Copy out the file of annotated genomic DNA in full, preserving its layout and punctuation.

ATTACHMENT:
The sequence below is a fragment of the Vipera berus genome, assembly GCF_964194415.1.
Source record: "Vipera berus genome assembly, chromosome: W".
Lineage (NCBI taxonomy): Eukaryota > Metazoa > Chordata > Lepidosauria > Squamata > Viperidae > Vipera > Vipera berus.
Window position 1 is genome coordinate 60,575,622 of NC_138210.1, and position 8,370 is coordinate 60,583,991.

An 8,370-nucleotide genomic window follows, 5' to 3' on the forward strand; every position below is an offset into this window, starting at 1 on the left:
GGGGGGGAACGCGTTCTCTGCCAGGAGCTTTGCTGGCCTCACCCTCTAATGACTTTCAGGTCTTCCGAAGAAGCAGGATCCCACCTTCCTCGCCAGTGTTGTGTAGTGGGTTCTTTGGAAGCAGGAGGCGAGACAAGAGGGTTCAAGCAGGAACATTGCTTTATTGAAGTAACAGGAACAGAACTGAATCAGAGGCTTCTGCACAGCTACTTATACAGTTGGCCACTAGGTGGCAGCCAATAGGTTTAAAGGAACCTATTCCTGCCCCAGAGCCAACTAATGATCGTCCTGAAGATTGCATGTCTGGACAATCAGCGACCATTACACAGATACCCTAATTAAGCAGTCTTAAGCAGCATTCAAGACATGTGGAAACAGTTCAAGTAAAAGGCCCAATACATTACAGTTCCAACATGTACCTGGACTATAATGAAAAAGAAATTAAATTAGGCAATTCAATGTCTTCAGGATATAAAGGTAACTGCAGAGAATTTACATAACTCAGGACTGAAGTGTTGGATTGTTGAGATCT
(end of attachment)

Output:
The sequence below is a fragment of the Vipera berus genome, assembly GCF_964194415.1.
Source record: "Vipera berus genome assembly, chromosome: W".
Lineage (NCBI taxonomy): Eukaryota > Metazoa > Chordata > Lepidosauria > Squamata > Viperidae > Vipera > Vipera berus.
Window position 1 is genome coordinate 60,575,622 of NC_138210.1, and position 8,370 is coordinate 60,583,991.

An 8,370-nucleotide genomic window follows, 5' to 3' on the forward strand; every position below is an offset into this window, starting at 1 on the left:
GGGGGGGAACGCGTTCTCTGCCAGGAGCTTTGCTGGCCTCACCCTCTAATGACTTTCAGGTCTTCCGAAGAAGCAGGATCCCACCTTCCTCGCCAGTGTTGTGTAGTGGGTTCTTTGGAAGCAGGAGGCGAGACAAGAGGGTTCAAGCAGGAACATTGCTTTATTGAAGTAACAGGAACAGAACTGAATCAGAGGCTTCTGCACAGCTACTTATACAGTTGGCCACTAGGTGGCAGCCAATAGGTTTAAAGGAACCTATTCCTGCCCCAGAGCCAACTAATGATCGTCCTGAAGATTGCATGTCTGGACAATCAGCGACCATTACACAGATACCCTAATTAAGCAGTCTTAAGCAGCATTCAAGACATGTGGAAACAGTTCAAGTAAAAGGCCCAATACATTACAGTTCCAACATGTACCTGGACTATAATGAAAAAGAAATTAAATTAGGCAATTCAATGTCTTCAGGATATAAAGGTAACTGCAGAGAATTTACATAACTCAGGACTGAAGTGTTGGATTGTTGAGATCT